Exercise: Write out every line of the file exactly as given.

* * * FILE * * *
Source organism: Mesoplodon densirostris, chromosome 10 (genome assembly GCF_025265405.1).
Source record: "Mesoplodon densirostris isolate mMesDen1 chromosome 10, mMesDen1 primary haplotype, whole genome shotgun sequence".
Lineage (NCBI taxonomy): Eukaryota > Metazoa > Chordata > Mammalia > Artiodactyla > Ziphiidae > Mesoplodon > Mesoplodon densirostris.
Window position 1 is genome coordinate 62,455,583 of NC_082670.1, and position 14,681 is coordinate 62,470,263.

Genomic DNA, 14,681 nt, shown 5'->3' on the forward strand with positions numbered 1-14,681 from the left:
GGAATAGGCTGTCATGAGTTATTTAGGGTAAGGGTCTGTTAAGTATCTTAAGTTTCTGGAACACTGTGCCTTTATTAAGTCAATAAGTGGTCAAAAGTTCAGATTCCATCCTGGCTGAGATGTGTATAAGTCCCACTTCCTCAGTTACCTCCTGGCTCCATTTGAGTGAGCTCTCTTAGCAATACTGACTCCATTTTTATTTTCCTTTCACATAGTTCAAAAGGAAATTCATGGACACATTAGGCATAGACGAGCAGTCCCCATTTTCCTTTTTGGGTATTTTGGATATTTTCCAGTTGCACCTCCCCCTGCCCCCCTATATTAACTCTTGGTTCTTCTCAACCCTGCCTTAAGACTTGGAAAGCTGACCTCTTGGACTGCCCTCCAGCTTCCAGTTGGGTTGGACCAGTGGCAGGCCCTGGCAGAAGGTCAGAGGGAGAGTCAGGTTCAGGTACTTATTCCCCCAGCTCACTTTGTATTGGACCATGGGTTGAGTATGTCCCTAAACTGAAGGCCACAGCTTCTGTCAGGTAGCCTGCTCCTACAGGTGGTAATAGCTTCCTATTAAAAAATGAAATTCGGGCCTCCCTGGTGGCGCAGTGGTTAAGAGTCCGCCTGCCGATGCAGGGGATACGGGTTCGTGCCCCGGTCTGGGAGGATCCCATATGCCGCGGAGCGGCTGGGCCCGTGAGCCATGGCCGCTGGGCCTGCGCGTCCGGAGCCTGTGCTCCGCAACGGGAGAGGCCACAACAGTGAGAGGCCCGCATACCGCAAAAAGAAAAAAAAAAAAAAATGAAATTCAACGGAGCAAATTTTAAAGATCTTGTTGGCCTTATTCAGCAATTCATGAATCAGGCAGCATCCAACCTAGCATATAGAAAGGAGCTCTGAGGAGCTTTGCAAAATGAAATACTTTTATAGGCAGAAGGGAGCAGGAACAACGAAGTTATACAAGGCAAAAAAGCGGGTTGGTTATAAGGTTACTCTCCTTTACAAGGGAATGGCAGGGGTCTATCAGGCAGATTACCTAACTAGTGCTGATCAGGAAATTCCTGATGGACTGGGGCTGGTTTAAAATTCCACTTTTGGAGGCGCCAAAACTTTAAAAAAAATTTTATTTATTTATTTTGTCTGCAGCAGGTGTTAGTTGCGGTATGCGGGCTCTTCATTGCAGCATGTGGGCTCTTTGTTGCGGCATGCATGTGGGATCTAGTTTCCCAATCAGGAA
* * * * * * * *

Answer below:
Source organism: Mesoplodon densirostris, chromosome 10 (genome assembly GCF_025265405.1).
Source record: "Mesoplodon densirostris isolate mMesDen1 chromosome 10, mMesDen1 primary haplotype, whole genome shotgun sequence".
Lineage (NCBI taxonomy): Eukaryota > Metazoa > Chordata > Mammalia > Artiodactyla > Ziphiidae > Mesoplodon > Mesoplodon densirostris.
Window position 1 is genome coordinate 62,455,583 of NC_082670.1, and position 14,681 is coordinate 62,470,263.

Genomic DNA, 14,681 nt, shown 5'->3' on the forward strand with positions numbered 1-14,681 from the left:
GGAATAGGCTGTCATGAGTTATTTAGGGTAAGGGTCTGTTAAGTATCTTAAGTTTCTGGAACACTGTGCCTTTATTAAGTCAATAAGTGGTCAAAAGTTCAGATTCCATCCTGGCTGAGATGTGTATAAGTCCCACTTCCTCAGTTACCTCCTGGCTCCATTTGAGTGAGCTCTCTTAGCAATACTGACTCCATTTTTATTTTCCTTTCACATAGTTCAAAAGGAAATTCATGGACACATTAGGCATAGACGAGCAGTCCCCATTTTCCTTTTTGGGTATTTTGGATATTTTCCAGTTGCACCTCCCCCTGCCCCCCTATATTAACTCTTGGTTCTTCTCAACCCTGCCTTAAGACTTGGAAAGCTGACCTCTTGGACTGCCCTCCAGCTTCCAGTTGGGTTGGACCAGTGGCAGGCCCTGGCAGAAGGTCAGAGGGAGAGTCAGGTTCAGGTACTTATTCCCCCAGCTCACTTTGTATTGGACCATGGGTTGAGTATGTCCCTAAACTGAAGGCCACAGCTTCTGTCAGGTAGCCTGCTCCTACAGGTGGTAATAGCTTCCTATTAAAAAATGAAATTCGGGCCTCCCTGGTGGCGCAGTGGTTAAGAGTCCGCCTGCCGATGCAGGGGATACGGGTTCGTGCCCCGGTCTGGGAGGATCCCATATGCCGCGGAGCGGCTGGGCCCGTGAGCCATGGCCGCTGGGCCTGCGCGTCCGGAGCCTGTGCTCCGCAACGGGAGAGGCCACAACAGTGAGAGGCCCGCATACCGCAAAAAGAAAAAAAAAAAAAAATGAAATTCAACGGAGCAAATTTTAAAGATCTTGTTGGCCTTATTCAGCAATTCATGAATCAGGCAGCATCCAACCTAGCATATAGAAAGGAGCTCTGAGGAGCTTTGCAAAATGAAATACTTTTATAGGCAGAAGGGAGCAGGAACAACGAAGTTATACAAGGCAAAAAAGCGGGTTGGTTATAAGGTTACTCTCCTTTACAAGGGAATGGCAGGGGTCTATCAGGCAGATTACCTAACTAGTGCTGATCAGGAAATTCCTGATGGACTGGGGCTGGTTTAAAATTCCACTTTTGGAGGCGCCAAAACTTTAAAAAAAATTTTATTTATTTATTTTGTCTGCAGCAGGTGTTAGTTGCGGTATGCGGGCTCTTCATTGCAGCATGTGGGCTCTTTGTTGCGGCATGCATGTGGGATCTAGTTTCCCAATCAGGAA